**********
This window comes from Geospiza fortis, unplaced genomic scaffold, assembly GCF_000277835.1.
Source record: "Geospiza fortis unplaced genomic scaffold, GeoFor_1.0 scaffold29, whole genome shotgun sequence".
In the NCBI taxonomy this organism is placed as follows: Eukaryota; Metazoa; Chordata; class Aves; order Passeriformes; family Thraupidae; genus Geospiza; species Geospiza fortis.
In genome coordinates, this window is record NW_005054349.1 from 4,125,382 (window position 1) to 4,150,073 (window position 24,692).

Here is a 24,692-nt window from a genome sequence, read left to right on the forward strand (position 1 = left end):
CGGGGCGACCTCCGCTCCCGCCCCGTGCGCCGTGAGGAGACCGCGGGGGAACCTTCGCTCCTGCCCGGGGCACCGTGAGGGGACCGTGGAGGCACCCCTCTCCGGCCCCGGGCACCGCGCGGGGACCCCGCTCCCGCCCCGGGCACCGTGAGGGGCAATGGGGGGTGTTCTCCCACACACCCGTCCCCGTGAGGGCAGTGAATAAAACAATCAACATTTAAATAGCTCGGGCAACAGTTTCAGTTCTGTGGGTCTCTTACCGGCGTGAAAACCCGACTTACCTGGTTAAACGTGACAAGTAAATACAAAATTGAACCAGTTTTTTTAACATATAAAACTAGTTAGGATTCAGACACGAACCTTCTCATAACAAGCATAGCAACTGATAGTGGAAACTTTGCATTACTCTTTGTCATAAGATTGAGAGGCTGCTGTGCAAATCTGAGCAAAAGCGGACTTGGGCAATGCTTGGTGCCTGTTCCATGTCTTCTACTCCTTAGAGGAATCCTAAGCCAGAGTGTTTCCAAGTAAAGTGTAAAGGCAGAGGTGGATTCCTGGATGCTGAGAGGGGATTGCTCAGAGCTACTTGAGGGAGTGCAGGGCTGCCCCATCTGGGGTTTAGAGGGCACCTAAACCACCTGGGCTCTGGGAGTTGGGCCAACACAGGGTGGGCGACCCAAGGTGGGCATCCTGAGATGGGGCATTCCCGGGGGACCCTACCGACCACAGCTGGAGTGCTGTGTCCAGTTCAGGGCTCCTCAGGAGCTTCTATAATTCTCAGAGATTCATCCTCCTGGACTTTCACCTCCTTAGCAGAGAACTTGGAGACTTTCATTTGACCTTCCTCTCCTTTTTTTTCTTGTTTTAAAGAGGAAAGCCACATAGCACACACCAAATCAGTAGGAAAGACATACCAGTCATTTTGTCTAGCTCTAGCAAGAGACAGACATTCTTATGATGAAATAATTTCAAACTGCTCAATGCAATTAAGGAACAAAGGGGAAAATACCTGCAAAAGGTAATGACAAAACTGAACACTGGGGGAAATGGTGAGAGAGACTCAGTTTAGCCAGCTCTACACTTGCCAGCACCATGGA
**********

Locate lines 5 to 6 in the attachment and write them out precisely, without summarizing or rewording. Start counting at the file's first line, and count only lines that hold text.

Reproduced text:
Here is a 24,692-nt window from a genome sequence, read left to right on the forward strand (position 1 = left end):
CGGGGCGACCTCCGCTCCCGCCCCGTGCGCCGTGAGGAGACCGCGGGGGAACCTTCGCTCCTGCCCGGGGCACCGTGAGGGGACCGTGGAGGCACCCCTCTCCGGCCCCGGGCACCGCGCGGGGACCCCGCTCCCGCCCCGGGCACCGTGAGGGGCAATGGGGGGTGTTCTCCCACACACCCGTCCCCGTGAGGGCAGTGAATAAAACAATCAACATTTAAATAGCTCGGGCAACAGTTTCAGTTCTGTGGGTCTCTTACCGGCGTGAAAACCCGACTTACCTGGTTAAACGTGACAAGTAAATACAAAATTGAACCAGTTTTTTTAACATATAAAACTAGTTAGGATTCAGACACGAACCTTCTCATAACAAGCATAGCAACTGATAGTGGAAACTTTGCATTACTCTTTGTCATAAGATTGAGAGGCTGCTGTGCAAATCTGAGCAAAAGCGGACTTGGGCAATGCTTGGTGCCTGTTCCATGTCTTCTACTCCTTAGAGGAATCCTAAGCCAGAGTGTTTCCAAGTAAAGTGTAAAGGCAGAGGTGGATTCCTGGATGCTGAGAGGGGATTGCTCAGAGCTACTTGAGGGAGTGCAGGGCTGCCCCATCTGGGGTTTAGAGGGCACCTAAACCACCTGGGCTCTGGGAGTTGGGCCAACACAGGGTGGGCGACCCAAGGTGGGCATCCTGAGATGGGGCATTCCCGGGGGACCCTACCGACCACAGCTGGAGTGCTGTGTCCAGTTCAGGGCTCCTCAGGAGCTTCTATAATTCTCAGAGATTCATCCTCCTGGACTTTCACCTCCTTAGCAGAGAACTTGGAGACTTTCATTTGACCTTCCTCTCCTTTTTTTTCTTGTTTTAAAGAGGAAAGCCACATAGCACACACCAAATCAGTAGGAAAGACATACCAGTCATTTTGTCTAGCTCTAGCAAGAGACAGACATTCTTATGATGAAATAATTTCAAACTGCTCAATGCAATTAAGGAACAAAGGGGAAAATACCTGCAAAAGGTAATGACAAAACTGAACACTGGGGGAAATGGTGAGAGAGACTCAGTTTAGCCAGCTCTACACTTGCCAGCACCATGGA